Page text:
- J. A. Mackay and A. Chilkoti, Temperature sensitive peptides: Engineering hyperthermia-directed therapeutics,
International Journal Of Hyperthermia, vol. 24 no. 6
pp. 483 -- 495 .
(last updated on 2009/09/02)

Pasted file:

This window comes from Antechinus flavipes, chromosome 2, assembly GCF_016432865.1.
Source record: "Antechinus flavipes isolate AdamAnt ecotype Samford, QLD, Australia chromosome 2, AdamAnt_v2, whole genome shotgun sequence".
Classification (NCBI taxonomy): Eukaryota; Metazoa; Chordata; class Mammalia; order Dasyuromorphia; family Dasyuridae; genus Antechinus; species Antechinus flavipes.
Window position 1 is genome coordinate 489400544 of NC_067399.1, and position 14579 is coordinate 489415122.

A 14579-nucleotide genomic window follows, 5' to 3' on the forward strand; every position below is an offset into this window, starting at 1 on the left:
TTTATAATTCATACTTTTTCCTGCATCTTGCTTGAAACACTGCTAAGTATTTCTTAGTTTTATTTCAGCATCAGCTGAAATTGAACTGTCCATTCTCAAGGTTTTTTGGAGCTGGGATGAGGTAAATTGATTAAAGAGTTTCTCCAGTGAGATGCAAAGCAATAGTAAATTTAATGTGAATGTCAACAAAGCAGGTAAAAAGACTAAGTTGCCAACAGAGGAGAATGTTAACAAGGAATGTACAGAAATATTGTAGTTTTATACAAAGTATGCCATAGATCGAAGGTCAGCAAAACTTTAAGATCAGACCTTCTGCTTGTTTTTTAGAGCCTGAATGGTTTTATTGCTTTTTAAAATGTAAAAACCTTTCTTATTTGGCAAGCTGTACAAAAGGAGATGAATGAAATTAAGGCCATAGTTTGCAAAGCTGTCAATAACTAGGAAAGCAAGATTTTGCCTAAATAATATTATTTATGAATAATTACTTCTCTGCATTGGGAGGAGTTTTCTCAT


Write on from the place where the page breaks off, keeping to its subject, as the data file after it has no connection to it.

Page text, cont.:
Purpose. Recent progress suggests that short peptide motifs can be engineered into biopolymers with specific temperature dependent behavior. This review discusses peptide motifs capable of thermo-responsive behavior, and broadly summarizes design approaches that exploit these peptides as drug carriers. This review focuses on one class of thermally responsive peptide-based biopolymers, elastin-like polypeptides in greater detail. Analysis. Four peptide motifs are presented based on leucine zippers, human collagen, human elastin, and silkworm silk that are potential building blocks for thermally responsive biopolymers. When these short motifs (7 amino acids) are repeated many times, they generate biopolymers with higher order structure and complex temperature triggered behaviors. These structures are thermodynamically modulated, making them intrinsically temperature sensitive. These four motifs can be categorized by the directionality and reversibility of association. Elastin-like polypeptides (ELPs) are one promising motif that reversibly associates during heating. ELPs aggregate sharply above an inverse phase transition temperature, which depends on polymer hydrophobicity, molecular weight, and concentration. ELPs can be modified with chemotherapeutics, are biodegradable, are biocompatible, have low immunogenicity, and have terminal pharmacokinetic half-lives 8 h. ELP block copolymers can reversibly form micelles in response to hyperthermia, and this behavior can modulate the binding avidity of peptide ligands. When high molecular weight ELPs are systemically administered to mice they accumulate in tumors; furthermore, hyperthermia can initiate the ELP phase transition and double the concentration of peptide in the tumor. Conclusions. Temperature sensitive peptides are a powerful engineering platform that will enable new strategies for hyperthermia-directed drug delivery.